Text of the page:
Egyptologists would have us believe that the Great Pyramid and its two sister pyramids were built in the early dynastic period of the Old Kingdom, about 4,600 years ago. Looking at the evidence objectively, however, their case is far from clear cut.
THE ADOPTION THEORY
In his book ‘The Phoenix Solution’ (1998), Alan Alsford claimed that much of the evidence for the 4th dynasty origin of the Giza Pyramids and Sphinx actually pointed to an adoption scenario, rather than construction of the monuments during that time period. Thus, according to this theory, the Egyptian pharaohs Khufu and Khafre adopted the Great Pyramid, the Second Pyramid and the Sphinx, rather than built them. In addition to renovating these structures, they and their successors built the causeways which ran between the mortuary and valley temples, and the smaller pyramids and masteba. According to Alsford, this massive building program would explain the presence of the early dynastic workers’ villages which have recently been excavated at Giza.
THE WORKMEN’S GRAFFITI
The most solid piece of evidence supporting the premise that the Great Pyramid, and by inference the other Giza monuments, originated in the 4th dynasty is the ‘workmen’s graffiti’. This graffiti was discovered by an English adventurer, Colonel Howard Vyse in 1837. It was found inside sealed chambers (the ‘relieving chambers’ above the King’s Chamber) and contained references to Khufu. Thus, on this basis, it was concluded that Khufu had indeed built the pyramid.
The authenticity of the workmen’s graffiti in the Great Pyramid is questionable. Alsford and many other authors claim that the graffiti could have been faked. It was known at the time that Colonel Vyse had expended many years and a great deal of money on expeditions to Egypt, but had failed to unearth anything of major significance until his ‘amazing’ discovery in the Great Pyramid. The Graffiti could have easily been fabricated by copying inscriptions which had already been discovered on other structures and in the quarries nearby. Interestingly, the graffiti was only found in the chambers broken into by the Colonel. The so called Davidson chamber, lying below the other chambers and discovered by an earlier explorer, had no such graffiti. Indeed the rest of the pyramid is strangely devoid of markings of any kind. In the absence of any attempt to radiocarbon date the ‘red ochre’ paint which was used to daub the graffiti onto the massive granite blocks in the relieving chambers, debate as to the authenticity of the graffiti will continue.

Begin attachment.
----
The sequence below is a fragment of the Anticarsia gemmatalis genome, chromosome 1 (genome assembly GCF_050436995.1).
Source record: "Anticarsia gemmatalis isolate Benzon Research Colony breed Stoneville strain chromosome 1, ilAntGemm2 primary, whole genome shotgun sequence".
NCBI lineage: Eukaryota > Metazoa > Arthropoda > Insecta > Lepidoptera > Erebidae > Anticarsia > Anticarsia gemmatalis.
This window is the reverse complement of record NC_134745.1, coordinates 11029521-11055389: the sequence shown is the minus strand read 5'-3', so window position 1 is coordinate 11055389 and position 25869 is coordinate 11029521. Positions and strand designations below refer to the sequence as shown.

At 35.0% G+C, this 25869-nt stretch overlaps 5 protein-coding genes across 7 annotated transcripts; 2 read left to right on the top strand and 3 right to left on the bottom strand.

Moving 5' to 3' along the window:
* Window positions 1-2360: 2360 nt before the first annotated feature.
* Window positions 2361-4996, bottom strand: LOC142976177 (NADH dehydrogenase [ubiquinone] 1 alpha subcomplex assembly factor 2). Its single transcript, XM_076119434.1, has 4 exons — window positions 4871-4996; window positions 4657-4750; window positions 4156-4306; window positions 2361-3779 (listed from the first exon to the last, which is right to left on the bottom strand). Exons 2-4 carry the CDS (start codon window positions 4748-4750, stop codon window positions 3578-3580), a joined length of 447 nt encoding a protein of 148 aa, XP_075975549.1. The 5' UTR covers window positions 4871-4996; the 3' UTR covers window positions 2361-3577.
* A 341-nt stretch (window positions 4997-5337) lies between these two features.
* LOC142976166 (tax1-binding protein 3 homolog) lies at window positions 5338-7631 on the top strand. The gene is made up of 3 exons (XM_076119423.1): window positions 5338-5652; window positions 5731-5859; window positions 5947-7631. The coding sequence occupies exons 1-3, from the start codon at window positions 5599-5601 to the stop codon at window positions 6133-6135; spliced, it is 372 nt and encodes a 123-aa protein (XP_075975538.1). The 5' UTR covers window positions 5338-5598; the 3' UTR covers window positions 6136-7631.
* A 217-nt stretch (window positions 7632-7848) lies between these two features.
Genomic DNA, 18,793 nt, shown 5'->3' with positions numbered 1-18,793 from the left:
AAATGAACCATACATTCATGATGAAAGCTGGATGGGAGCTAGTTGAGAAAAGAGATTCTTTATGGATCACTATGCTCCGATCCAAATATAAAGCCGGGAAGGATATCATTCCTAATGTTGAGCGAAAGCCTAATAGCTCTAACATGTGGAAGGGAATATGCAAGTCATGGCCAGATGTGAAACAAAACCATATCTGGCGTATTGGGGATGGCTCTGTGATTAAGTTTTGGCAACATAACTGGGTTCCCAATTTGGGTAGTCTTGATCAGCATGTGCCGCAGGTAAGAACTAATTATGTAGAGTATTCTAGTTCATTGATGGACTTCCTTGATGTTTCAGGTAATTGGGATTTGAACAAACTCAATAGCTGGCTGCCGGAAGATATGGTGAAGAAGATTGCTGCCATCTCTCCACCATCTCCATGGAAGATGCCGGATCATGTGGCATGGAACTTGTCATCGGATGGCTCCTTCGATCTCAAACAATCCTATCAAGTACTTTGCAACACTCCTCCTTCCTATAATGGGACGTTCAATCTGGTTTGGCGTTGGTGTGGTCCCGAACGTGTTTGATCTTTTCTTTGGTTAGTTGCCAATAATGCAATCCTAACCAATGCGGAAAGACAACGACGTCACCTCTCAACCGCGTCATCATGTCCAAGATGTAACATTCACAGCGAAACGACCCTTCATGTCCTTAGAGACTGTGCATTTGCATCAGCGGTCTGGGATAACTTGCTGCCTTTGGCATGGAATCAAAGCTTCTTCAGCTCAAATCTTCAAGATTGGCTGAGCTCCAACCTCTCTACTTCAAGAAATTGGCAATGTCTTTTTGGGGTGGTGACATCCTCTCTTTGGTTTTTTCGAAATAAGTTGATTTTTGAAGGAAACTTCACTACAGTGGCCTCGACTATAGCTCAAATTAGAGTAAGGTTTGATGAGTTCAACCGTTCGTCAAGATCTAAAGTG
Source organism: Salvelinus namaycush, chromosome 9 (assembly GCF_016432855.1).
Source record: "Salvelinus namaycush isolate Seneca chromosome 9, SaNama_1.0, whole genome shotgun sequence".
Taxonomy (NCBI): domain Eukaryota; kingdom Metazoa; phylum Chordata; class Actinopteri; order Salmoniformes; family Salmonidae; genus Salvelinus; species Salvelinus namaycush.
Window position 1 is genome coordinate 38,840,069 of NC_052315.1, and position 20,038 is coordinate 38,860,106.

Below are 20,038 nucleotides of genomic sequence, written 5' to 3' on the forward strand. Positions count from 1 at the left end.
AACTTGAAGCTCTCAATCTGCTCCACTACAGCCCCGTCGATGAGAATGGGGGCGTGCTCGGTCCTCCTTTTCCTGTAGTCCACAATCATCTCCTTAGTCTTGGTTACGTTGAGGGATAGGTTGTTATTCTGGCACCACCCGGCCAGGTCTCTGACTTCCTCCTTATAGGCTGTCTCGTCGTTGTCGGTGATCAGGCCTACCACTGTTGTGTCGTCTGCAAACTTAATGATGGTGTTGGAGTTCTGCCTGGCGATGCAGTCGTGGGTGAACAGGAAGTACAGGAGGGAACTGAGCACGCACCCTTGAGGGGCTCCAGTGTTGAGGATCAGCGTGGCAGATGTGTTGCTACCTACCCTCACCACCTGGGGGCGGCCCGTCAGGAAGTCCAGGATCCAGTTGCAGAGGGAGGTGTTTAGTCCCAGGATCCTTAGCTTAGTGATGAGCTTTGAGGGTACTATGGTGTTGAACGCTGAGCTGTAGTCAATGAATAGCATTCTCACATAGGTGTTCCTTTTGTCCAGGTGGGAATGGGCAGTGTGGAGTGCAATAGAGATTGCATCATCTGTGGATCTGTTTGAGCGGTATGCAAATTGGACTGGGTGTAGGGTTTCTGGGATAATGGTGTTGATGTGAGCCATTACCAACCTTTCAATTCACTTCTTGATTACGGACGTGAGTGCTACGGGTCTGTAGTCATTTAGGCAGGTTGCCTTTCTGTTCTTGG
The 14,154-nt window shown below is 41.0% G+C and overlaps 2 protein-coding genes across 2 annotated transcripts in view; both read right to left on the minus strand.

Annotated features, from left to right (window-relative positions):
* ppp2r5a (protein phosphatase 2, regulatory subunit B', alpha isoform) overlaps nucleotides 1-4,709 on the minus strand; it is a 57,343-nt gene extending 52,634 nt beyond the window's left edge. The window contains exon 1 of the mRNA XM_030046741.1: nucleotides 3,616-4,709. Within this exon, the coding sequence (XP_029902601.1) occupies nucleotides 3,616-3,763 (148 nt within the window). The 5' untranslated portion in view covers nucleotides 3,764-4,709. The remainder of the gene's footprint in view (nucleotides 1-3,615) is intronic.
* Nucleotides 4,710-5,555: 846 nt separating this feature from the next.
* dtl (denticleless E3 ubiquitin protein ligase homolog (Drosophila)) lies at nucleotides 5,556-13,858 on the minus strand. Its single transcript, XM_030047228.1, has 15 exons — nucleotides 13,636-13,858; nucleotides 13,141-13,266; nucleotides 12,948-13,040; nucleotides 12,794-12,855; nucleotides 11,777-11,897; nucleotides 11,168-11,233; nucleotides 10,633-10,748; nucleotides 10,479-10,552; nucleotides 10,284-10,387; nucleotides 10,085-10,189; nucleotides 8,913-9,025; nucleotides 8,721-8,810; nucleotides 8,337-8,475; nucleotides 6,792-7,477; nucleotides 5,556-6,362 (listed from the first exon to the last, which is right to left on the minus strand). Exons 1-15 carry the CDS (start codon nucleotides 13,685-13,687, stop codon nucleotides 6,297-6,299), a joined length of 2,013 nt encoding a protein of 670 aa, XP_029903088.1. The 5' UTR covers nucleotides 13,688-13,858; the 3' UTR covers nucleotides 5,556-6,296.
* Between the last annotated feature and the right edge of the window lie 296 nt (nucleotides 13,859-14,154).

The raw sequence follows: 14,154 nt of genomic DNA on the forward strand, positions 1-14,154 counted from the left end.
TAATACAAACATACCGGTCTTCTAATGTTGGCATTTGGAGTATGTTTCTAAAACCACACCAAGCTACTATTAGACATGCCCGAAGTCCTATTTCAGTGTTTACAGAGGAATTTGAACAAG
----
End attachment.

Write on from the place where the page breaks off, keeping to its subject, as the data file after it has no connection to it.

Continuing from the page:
The Inventory Stele, found in 1857 by Auguste Mariette to the east of the Great Pyramid, dates to about 1500 B.C. According to Maspero and other experts, however, it shows evidence of having been copied from a far older stele originating in the 4th Dynasty. In this Stele, the pharaoh Khufu speaks of his discoveries made while clearing away the sands from the Great Pyramid and Sphinx. He dedicated the account to Isis, who he called the ‘Mistress of the Western Mountain’, and the ‘Mistress of the Pyramid’, and identified the Great Pyramid itself as the ‘House of Isis’.
The Stele describes how Khufu, ‘gave to her (Isis) an offering anew, and built again (to restore or renovate) her temple of stone’. According to the text, the Pharaoh inspected the Sphinx and found that the monument and a nearby sycamore tree had been struck by lightning. The lightening strike had knocked off part of the headdress of the Sphinx, which Khufu restored. Egyptologist Selim Hassan, who dug the Sphinx out from the surrounding sands in the 1930’s, observed there was indeed evidence that portions of the Sphinx were damaged by lightning, and the location of the ancient repairs was clearly visible. He also discovered that sycamore trees once grew to the south of the monument. The Stele finishes with the story of how Khufu built small pyramids for himself, his wife, daughters and other family members, next to the Great Pyramid. Today, the ruins of three small pyramids are indeed situated on the eastern side of the monument. Archaeologists have found independent evidence that the southernmost of the three small pyramids, flanking the Great Pyramid, was dedicated to Henutsen, a wife of Khufu.